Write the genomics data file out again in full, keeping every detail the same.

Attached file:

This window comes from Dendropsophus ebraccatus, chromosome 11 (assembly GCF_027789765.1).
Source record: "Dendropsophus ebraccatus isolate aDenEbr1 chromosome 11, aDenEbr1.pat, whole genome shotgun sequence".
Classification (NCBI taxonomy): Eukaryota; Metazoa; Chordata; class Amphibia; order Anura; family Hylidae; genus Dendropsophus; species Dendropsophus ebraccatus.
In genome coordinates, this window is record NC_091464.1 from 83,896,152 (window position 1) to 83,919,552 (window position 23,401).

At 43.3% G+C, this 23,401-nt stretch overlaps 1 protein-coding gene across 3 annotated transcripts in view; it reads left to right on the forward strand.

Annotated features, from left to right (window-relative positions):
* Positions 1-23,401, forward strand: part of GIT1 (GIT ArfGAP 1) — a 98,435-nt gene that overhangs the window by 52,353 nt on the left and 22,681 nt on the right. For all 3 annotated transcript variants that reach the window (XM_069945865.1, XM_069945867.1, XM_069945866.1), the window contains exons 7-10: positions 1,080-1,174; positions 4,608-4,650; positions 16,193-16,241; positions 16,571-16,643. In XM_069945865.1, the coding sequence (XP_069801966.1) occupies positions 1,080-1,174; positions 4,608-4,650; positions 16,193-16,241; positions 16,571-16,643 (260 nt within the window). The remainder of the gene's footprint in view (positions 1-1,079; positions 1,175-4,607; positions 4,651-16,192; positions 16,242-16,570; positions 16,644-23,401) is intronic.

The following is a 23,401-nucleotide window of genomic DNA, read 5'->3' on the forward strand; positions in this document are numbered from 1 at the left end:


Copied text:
This window comes from Dendropsophus ebraccatus, chromosome 11 (assembly GCF_027789765.1).
Source record: "Dendropsophus ebraccatus isolate aDenEbr1 chromosome 11, aDenEbr1.pat, whole genome shotgun sequence".
Classification (NCBI taxonomy): Eukaryota; Metazoa; Chordata; class Amphibia; order Anura; family Hylidae; genus Dendropsophus; species Dendropsophus ebraccatus.
In genome coordinates, this window is record NC_091464.1 from 83,896,152 (window position 1) to 83,919,552 (window position 23,401).

At 43.3% G+C, this 23,401-nt stretch overlaps 1 protein-coding gene across 3 annotated transcripts in view; it reads left to right on the forward strand.

Annotated features, from left to right (window-relative positions):
* Positions 1-23,401, forward strand: part of GIT1 (GIT ArfGAP 1) — a 98,435-nt gene that overhangs the window by 52,353 nt on the left and 22,681 nt on the right. For all 3 annotated transcript variants that reach the window (XM_069945865.1, XM_069945867.1, XM_069945866.1), the window contains exons 7-10: positions 1,080-1,174; positions 4,608-4,650; positions 16,193-16,241; positions 16,571-16,643. In XM_069945865.1, the coding sequence (XP_069801966.1) occupies positions 1,080-1,174; positions 4,608-4,650; positions 16,193-16,241; positions 16,571-16,643 (260 nt within the window). The remainder of the gene's footprint in view (positions 1-1,079; positions 1,175-4,607; positions 4,651-16,192; positions 16,242-16,570; positions 16,644-23,401) is intronic.

The following is a 23,401-nucleotide window of genomic DNA, read 5'->3' on the forward strand; positions in this document are numbered from 1 at the left end: